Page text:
is known to be a greenhouse gas.

The causation in the opposite direction is also valid, as will be discussed in Section 6, “Physical

Interpretation”. Therefore, we assert that both causality directions exist, and we are looking for

the dominant one under the current climate conditions (those manifest in the datasets we use)

instead of trying to make assertions of an exclusive causality direction.

2.

While we occasionally use statistical tests (namely, the Granger test, Equations (14) and (15)), we opt

to use, as the central point of our analyses, Equation (13) (and the conditions below it) because it

is more intuitive and robust, fully reﬂects the basic causality axiom of time precedence, and is

more straightforward, transparent (free of algorithmic manipulations), and easily reproducible

(without the need for specialized software).

3.

For simplicity, we do not use any statistic other than correlation here. We stress that the system we

are examining is indeed classiﬁed as Gaussian and, thus, it is totally unnecessary to examine any

statistic in addition to correlation. The evidence of Gaussianity is provided by Figures A1 and A2

in Appendix A.5, in terms of marginal distributions of the processes examined and in terms of

their relationship. In particular, Figure A2 suggests a typical linear relationship for the bivariate

process. We note that the linearity here is not a simplifying assumption or a coincidence as there

are theoretical reasons implying it, which are related to the principle of maximum entropy [

67

,

69

].

4.

All in all, we adhere to simplicity and transparency and, in this respect, we illustrate our results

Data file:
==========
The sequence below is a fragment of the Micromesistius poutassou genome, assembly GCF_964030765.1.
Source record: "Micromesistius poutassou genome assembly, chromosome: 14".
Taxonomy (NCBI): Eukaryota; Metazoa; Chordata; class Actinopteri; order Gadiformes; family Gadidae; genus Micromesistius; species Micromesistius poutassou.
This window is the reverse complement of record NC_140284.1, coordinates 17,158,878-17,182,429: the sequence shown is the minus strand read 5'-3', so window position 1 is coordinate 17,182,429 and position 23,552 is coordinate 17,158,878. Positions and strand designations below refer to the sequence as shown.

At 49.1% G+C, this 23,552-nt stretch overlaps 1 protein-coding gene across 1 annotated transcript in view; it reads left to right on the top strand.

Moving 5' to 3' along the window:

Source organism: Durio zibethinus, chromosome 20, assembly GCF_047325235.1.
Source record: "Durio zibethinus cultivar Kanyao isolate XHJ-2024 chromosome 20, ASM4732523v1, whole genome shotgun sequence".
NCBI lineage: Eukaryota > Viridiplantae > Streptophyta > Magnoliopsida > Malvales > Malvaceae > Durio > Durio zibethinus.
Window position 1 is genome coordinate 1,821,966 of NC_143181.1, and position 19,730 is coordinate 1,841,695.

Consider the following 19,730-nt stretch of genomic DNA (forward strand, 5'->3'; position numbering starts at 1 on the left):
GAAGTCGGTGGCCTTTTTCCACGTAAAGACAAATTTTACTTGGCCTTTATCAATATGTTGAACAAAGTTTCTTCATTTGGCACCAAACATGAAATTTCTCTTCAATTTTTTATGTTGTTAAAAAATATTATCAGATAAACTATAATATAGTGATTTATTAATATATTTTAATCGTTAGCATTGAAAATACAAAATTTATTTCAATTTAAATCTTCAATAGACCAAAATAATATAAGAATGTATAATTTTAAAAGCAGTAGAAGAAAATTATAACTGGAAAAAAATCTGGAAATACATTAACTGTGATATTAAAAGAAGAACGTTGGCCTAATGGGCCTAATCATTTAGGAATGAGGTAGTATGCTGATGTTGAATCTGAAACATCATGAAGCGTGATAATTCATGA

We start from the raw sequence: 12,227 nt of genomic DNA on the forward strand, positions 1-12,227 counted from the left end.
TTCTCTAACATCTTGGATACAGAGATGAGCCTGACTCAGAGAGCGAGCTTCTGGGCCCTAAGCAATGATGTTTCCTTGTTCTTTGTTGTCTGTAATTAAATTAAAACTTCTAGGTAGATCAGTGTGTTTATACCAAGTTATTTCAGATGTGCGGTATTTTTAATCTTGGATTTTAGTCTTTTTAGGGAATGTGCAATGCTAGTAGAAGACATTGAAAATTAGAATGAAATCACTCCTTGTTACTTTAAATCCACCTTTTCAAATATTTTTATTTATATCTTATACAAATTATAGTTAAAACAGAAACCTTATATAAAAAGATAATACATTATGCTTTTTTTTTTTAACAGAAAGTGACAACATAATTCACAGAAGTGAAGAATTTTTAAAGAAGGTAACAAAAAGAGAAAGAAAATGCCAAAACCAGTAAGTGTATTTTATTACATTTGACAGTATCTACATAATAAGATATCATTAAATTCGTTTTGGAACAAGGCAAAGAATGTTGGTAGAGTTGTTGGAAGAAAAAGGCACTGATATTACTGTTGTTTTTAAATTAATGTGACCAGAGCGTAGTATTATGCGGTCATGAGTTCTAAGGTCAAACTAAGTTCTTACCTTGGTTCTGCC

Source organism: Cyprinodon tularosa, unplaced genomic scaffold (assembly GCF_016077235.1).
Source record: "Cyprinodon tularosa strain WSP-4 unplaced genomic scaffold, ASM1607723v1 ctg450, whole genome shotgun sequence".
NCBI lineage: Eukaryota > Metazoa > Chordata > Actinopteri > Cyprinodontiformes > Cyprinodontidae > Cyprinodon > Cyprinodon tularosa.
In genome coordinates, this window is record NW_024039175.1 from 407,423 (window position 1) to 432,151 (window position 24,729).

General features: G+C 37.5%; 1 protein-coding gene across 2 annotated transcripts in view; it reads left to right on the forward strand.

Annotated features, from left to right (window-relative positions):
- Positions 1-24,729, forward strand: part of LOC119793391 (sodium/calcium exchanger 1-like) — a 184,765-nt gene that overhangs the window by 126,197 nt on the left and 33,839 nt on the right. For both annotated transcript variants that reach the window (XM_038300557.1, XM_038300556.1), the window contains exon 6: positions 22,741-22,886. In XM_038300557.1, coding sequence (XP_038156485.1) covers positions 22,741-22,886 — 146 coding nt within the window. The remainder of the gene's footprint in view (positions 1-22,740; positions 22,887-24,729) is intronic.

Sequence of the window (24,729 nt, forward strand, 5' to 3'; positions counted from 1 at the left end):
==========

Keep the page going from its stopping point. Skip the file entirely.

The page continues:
graphically, so they are easily understandable, intuitive, and persuasive. Indeed, our ﬁndings

are easily veriﬁable even from simple synchronous plots of time series, yet we also include plots

of autocorrelations and lagged cross-correlation, which are also most informative in terms of

time directionality.

5. Results

5.1. Original Time Series

Here, we examine the relationship of atmospheric temperature and carbon dioxide concentration

using the available modern data (observations rather than proxies) in monthly time steps, as described in

Section 3. To apply our stochastic framework, we must ﬁrst make the two time series linearly compatible.

Speciﬁcally, based on Arrhenius’s rule (Equation (1)), we take the logarithms of CO

2

concentration

while we keep Tuntransformed. Such a transformation has also been performed in previous studies,

which consider the logarithm of CO

2

concentration as a proxy of total radiative forcing (e.g., [

41

]).

However, by calling this quantity “forcing”, we indirectly give it, a priori (i.e., before investigating

causation), the role of being the cause. Therefore, here, we avoid such interpretations; we simply call

this variable the logarithm of carbon dioxide concentration and denote it as ln[CO2].

A synchronous plot of the two processes (speciﬁcally, UAH temperature and

ln[CO2]

at Mauna

Loa) is depicted in Figure 8. Very little can be inferred from this ﬁgure alone. Both processes show

increasing trends and thus appear as positively correlated. On the other hand, the two processes

appear to have diﬀerent behaviours. Temperature shows an erratic behaviour while

ln[CO2]

has a

smooth evolution marked by the annual periodicity. It looks impossible to infer causality from that

graph alone.

Sci 2020,2, 83 24 of 33

For η > 0, using the property that cx[η]is an even function (cx[η]=cx[−η]), we get

cxy [η]=X∞

j=0αjcx[j−η]=Xη−1

j=0αjcx[η−j]+X∞

j=ηαjcx[j−η], (A9)

and for the negative part

cxy [−η]=X∞

j=0αjcx[j+η]. (A10)

With intuitive reasoning, assuming that the autocovariance function is decreasing (

cx[j′]<cx[j]

for

j′>j

), as usually happens in natural processes, we may see that the rightmost term of Equations

(A9) and (A10) should be decreasing functions of

η

(as for

j′>j

it will be

cx[j′−η]<cx[j−η]

and

cx[j′+η]<cx[j+η]

). However, the term

Pη−1

j=0αjcx[η−j]

of Equation (A9) is not decreasing. Therefore,

it should attain a maximum value at some positive lag

η=η1

. Thus, a positive maximizing lag,

η=η1>

0, is a necessary condition for causality direction from

xτto yτ

. Conversely, the condition that

the maximizing lag is negative is a suﬃcient condition to exclude the causality direction exclusively

from xτto yτ.

All above arguments remain valid if we standardize (divide) by the product of standard deviations

of the processes

xτ

and

yτ

and, thus, we can replace cross-covariances

cxy [η]

with cross-correlations

rxy [η](or, in the case of diﬀerenced processes, r˜

x˜

y[ν,η]).